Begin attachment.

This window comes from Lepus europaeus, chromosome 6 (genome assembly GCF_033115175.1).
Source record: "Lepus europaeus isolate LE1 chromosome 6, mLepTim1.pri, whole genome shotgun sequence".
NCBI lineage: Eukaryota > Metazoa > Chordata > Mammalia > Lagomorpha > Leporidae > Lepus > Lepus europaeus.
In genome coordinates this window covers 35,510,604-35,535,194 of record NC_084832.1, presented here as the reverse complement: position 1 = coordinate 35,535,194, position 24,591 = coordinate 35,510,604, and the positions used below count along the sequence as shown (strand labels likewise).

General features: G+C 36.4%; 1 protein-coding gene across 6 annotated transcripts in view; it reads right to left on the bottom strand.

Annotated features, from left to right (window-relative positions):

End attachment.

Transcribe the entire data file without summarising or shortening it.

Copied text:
This window comes from Lepus europaeus, chromosome 6 (genome assembly GCF_033115175.1).
Source record: "Lepus europaeus isolate LE1 chromosome 6, mLepTim1.pri, whole genome shotgun sequence".
NCBI lineage: Eukaryota > Metazoa > Chordata > Mammalia > Lagomorpha > Leporidae > Lepus > Lepus europaeus.
In genome coordinates this window covers 35,510,604-35,535,194 of record NC_084832.1, presented here as the reverse complement: position 1 = coordinate 35,535,194, position 24,591 = coordinate 35,510,604, and the positions used below count along the sequence as shown (strand labels likewise).

General features: G+C 36.4%; 1 protein-coding gene across 6 annotated transcripts in view; it reads right to left on the bottom strand.

Annotated features, from left to right (window-relative positions):